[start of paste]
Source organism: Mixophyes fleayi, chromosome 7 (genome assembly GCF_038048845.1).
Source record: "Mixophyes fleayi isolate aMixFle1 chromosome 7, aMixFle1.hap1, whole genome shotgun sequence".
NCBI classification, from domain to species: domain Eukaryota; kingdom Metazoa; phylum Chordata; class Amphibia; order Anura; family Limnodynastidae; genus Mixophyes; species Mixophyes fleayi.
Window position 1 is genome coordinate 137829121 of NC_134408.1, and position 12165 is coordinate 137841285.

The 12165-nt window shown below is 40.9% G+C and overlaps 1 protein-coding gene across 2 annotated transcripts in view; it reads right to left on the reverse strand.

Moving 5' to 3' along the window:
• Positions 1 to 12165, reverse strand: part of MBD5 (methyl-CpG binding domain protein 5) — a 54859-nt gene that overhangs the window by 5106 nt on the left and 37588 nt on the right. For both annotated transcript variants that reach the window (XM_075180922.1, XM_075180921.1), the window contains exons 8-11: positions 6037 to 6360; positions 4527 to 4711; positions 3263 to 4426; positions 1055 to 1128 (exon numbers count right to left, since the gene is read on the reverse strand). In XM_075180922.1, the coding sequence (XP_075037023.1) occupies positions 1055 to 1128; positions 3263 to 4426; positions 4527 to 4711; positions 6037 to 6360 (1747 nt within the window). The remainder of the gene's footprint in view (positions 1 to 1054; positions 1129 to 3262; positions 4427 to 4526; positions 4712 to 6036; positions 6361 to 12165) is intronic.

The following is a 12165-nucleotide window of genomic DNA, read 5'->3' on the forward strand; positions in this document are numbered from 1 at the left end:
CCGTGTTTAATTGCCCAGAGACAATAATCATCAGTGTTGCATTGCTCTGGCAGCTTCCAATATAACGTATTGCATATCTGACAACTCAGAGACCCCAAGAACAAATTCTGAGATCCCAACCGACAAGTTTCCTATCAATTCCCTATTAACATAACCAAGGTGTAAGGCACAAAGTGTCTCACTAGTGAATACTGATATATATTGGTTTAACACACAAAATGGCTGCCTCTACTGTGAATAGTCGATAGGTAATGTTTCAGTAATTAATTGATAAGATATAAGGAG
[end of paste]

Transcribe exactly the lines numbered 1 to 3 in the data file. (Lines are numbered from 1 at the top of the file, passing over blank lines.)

Source organism: Mixophyes fleayi, chromosome 7 (genome assembly GCF_038048845.1).
Source record: "Mixophyes fleayi isolate aMixFle1 chromosome 7, aMixFle1.hap1, whole genome shotgun sequence".
NCBI classification, from domain to species: domain Eukaryota; kingdom Metazoa; phylum Chordata; class Amphibia; order Anura; family Limnodynastidae; genus Mixophyes; species Mixophyes fleayi.